Film Review: Kansas Saloon Smashers (1901)

Release Date: March 16th, 1901
Directed by: Edwin S. Porter

Edison Studios, 1 Minute


Kansas Saloon Smashers was a short one minute motion picture put out by Thomas Edison’s film company. Back in that time, his studio was at the forefront of motion picture technology and were typically the ones who made the biggest breakthroughs from a technical standpoint. Their films weren’t necessarily known for their artistic merit but more for being tests for the creative medium, as it evolved year after year.

However, they weren’t below dabbling in political satire, which is exactly what this film did.

This movie is a parody of the then famous political activist and busybody Carrie Nation. For those who don’t know, Nation was a radical member of the Temperance Movement, a group that fought against all the fun things in life like intoxication and sex. They used their influence to pressure the government into enacting laws that favored eventual Prohibition, as well as trying to force abstinence on the public.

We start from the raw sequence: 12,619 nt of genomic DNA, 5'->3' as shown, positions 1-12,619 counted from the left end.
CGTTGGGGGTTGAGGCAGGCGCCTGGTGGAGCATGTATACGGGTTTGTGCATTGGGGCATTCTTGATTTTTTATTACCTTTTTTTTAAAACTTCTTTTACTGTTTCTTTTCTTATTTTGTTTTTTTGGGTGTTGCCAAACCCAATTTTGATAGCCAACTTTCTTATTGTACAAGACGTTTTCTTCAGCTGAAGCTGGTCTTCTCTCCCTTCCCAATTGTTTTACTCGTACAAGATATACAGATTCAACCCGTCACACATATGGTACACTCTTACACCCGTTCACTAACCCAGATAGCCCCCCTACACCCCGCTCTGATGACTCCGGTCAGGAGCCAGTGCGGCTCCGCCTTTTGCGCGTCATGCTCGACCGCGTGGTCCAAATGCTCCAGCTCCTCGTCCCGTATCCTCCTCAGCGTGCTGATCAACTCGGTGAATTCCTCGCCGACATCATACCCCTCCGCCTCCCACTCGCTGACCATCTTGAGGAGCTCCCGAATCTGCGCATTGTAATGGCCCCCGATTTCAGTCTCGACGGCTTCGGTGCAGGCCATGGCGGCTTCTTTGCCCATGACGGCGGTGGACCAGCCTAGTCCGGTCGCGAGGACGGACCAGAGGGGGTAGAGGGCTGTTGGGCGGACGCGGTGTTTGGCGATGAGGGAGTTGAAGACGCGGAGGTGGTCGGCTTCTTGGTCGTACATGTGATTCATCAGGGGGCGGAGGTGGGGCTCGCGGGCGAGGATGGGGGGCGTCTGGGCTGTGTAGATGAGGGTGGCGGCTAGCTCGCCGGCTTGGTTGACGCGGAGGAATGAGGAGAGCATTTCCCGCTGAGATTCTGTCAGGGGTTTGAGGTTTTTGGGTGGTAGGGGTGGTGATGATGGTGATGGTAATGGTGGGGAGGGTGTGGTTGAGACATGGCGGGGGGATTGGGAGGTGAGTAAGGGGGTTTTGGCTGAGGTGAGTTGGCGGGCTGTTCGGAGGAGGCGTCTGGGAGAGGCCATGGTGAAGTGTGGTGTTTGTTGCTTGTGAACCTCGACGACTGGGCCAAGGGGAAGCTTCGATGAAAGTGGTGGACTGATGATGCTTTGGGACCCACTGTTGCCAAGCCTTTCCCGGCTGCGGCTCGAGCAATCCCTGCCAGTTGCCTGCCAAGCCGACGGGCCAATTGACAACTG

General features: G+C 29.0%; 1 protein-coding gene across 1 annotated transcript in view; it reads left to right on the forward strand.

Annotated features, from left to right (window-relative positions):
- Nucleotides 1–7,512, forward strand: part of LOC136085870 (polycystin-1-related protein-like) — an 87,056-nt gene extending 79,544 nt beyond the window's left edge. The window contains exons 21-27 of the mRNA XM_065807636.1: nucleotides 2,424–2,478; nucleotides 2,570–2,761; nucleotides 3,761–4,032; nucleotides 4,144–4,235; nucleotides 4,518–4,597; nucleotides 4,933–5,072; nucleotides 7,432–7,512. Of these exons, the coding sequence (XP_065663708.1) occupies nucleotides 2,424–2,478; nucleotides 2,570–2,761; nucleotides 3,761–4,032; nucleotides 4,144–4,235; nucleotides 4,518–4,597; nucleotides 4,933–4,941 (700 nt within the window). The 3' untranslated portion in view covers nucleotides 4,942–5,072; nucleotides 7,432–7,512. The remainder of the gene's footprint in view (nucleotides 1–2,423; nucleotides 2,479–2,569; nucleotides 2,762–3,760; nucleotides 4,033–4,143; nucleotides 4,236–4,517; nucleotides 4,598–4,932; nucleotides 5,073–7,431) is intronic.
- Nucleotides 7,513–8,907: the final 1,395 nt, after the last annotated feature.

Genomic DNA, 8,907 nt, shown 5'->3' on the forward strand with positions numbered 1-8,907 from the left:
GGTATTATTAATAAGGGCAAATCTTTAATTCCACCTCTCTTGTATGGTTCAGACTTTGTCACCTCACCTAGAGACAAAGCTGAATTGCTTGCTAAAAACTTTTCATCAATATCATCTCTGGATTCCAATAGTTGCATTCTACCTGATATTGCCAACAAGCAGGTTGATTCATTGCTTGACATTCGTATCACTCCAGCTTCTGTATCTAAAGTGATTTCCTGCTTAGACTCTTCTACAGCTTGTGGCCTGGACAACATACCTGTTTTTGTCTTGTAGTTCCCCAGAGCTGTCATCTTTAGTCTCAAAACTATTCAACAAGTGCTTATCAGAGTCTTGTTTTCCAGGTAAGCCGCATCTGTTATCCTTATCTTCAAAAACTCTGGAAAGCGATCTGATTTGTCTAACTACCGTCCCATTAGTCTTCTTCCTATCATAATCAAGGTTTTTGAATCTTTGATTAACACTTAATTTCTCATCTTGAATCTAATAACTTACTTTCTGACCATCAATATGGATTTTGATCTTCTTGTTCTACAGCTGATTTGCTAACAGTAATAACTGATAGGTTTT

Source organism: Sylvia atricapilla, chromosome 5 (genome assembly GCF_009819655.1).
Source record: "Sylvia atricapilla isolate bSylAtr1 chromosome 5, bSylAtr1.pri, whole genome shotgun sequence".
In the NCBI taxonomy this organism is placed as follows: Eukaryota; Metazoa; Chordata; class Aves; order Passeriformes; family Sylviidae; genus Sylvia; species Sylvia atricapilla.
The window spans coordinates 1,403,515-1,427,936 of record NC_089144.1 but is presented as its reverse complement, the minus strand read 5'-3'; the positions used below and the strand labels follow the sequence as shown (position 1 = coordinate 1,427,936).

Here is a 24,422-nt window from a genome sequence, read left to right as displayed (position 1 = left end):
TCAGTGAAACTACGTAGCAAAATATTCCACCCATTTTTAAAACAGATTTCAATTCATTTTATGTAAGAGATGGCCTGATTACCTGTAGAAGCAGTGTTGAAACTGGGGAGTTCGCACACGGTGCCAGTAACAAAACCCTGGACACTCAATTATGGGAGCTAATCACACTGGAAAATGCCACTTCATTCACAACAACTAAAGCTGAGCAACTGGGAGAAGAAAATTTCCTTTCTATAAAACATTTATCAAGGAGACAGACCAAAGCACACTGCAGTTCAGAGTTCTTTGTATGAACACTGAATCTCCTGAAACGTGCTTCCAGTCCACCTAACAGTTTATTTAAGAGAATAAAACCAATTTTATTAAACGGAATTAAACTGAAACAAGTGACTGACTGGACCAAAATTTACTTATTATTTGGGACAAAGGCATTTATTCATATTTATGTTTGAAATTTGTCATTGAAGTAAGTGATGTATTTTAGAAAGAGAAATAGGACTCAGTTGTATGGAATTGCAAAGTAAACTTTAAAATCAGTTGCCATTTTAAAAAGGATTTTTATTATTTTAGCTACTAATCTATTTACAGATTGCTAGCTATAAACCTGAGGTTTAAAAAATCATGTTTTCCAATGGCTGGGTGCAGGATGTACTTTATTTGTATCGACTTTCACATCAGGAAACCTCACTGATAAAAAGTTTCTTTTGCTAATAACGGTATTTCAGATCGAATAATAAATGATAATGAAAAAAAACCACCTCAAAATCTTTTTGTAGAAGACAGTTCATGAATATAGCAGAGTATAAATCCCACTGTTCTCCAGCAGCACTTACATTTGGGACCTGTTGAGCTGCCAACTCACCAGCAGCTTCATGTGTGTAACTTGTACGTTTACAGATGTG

Nation and her group were horrible people. She was also famous for wielding a hatchet that she would use to bust up taverns and destroy other people’s property. She even referred to herself as “…a bulldog running along at the feet of Jesus, barking at what He doesn’t like.”

This quick film’s plot showcases a bartender serving his fun loving patrons. After he fills a man’s bucket with beer, Carrie Nation and her peeps bust into the bar and start causing havoc. She swings her hatchet and smashes up the place as best as she can until the bartender and the police toss her out, presumably on her ass.

Kansas Saloon Smashers was a very influential film, as it inspired other studios to pump out quick little pictures about Carrie Nation. Edison Studios even produced another one called Why Mr. Nation Wants a Divorce, which took shots at her failing second marriage. Pretty juicy stuff for the early 1900s.

The most notable thing about the movie, other than its influence and condemnation of Nation, was that it employed stop-action techniques for the bits where Nation is smashing up the bar.

And since it is so short, I have posted the film in its entirety below.

Rating: 6/10
Pairs well with: Other experimental films by Edison.

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